Mood: don't ask
Topic: "Horn of Africa (2)"
France and Italy will square off later this week in a mind-numbing athletic contest to determine the winner of what is known as "The World Cup." For what seems like hours, young men will run back-and-forth in searing heat in the attempt to deposit more balls into a rectangular net than will their opponents. It is an emotional sport, primarily because of the nationalistic fervor which the competition inspires. Frodo remembers a trip to Germany many years ago just when Russia (then USSR) and Germany were squaring off in such a contest, and he was startled to hear fans of each team refer to the pending contest as "Revenge for Stalingrad." It was a synonym not easily forgotten by any who were vaguely familiar with the horrors of that struggle.
The globalization of this small, blue planet is set aside when national flags fly from packed stadiums. Frodo assumed that this would be a continuing series of events until space aliens replace teams drawn from national boundaries. Last week however, Frodo was reminded of the barbarous Orcs who intrude on the games. In Somalia, a land that has no nationalistic principle at all, the authoritative religious leaders of the majority Islamic faith put the viewing of the World Cup off limits to their faithful subjects. For violation of this edict, two young men were executed for having watched one of the games on a television set.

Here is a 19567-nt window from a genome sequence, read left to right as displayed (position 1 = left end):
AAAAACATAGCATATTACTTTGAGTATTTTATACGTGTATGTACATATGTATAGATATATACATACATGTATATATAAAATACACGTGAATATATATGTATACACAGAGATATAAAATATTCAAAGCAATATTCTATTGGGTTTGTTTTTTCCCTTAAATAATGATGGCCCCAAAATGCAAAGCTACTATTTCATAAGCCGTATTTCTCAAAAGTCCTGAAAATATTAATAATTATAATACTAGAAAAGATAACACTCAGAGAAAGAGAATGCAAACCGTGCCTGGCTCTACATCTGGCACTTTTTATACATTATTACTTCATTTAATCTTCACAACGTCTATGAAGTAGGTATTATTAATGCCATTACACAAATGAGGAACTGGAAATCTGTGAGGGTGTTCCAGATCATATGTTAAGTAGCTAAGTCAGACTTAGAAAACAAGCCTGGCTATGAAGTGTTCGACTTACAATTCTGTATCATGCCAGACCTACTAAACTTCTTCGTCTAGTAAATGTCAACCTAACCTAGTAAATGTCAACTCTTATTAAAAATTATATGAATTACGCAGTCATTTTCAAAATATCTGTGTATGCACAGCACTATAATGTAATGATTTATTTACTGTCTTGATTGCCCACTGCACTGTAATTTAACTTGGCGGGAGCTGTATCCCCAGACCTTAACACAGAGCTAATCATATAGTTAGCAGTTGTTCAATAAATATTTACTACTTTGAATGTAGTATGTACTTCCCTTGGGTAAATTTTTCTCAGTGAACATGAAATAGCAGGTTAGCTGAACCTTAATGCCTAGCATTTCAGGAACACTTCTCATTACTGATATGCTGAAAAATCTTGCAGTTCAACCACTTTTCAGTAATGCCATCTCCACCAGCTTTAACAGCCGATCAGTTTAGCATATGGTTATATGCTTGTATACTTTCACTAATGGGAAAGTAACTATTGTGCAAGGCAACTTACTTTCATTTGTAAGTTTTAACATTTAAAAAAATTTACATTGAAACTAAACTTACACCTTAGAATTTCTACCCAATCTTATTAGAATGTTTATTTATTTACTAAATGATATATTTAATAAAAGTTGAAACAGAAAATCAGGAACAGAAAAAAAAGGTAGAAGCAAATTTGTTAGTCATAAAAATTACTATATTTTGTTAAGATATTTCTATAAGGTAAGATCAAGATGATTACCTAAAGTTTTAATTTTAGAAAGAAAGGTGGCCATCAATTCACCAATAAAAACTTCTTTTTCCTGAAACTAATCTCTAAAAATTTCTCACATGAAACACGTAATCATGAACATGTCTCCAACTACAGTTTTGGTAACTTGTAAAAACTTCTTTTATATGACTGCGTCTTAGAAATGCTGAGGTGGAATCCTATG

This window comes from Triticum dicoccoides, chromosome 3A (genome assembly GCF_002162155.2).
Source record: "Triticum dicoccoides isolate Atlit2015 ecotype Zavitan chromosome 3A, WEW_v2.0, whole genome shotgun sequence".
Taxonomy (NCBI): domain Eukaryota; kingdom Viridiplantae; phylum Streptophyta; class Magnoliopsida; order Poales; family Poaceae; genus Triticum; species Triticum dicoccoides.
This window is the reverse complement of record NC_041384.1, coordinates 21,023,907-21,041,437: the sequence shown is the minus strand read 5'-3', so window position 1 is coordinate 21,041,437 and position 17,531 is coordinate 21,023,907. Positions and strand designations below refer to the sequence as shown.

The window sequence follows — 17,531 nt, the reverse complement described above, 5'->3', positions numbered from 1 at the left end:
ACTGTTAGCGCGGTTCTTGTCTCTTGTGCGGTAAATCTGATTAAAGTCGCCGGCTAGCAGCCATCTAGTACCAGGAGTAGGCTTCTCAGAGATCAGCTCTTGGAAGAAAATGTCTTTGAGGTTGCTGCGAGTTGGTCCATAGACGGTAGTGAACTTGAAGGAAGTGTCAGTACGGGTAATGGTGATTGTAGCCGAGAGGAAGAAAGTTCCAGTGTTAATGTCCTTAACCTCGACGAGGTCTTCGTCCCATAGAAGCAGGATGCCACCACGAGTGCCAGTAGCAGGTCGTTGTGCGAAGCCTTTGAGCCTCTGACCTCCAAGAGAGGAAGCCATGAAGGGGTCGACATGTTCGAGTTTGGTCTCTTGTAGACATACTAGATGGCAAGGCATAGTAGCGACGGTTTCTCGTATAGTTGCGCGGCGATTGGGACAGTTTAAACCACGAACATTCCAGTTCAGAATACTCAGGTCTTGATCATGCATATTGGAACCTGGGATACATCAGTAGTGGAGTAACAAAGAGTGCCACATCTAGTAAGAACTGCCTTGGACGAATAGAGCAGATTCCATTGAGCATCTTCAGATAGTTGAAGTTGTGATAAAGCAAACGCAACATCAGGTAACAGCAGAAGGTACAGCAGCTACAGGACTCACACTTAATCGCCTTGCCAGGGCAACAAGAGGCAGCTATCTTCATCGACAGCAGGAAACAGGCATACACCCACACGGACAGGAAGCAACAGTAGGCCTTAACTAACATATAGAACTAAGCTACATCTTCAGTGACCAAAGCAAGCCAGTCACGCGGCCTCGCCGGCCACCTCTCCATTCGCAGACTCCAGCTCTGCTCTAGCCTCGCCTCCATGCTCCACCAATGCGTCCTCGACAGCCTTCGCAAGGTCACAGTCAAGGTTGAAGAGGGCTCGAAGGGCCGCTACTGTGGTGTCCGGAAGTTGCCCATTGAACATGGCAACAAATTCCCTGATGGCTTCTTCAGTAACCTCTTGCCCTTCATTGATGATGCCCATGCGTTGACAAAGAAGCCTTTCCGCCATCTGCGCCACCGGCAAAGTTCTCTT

Dear reader try to imagine, if you will, what might have happened had the two unfortunates been caught dancing? There are places in Middle Earth where that activity is forbidden because it also violates an edict directed to the pious and the faithful. The consumption of tea and coffee are similarly forbidden, and gambling, well even the less righteous are aware of the despair that brings to the faithful. Frodo is well aware that history is chronicle to the cruelty of men-to-men in the name of faith.
Boys die because they watch a soccer match on television in the 21st Century. The global planet is a study in extremes, and degree. Just ask Ralph Reed what kind of behavior he thinks should be restricted.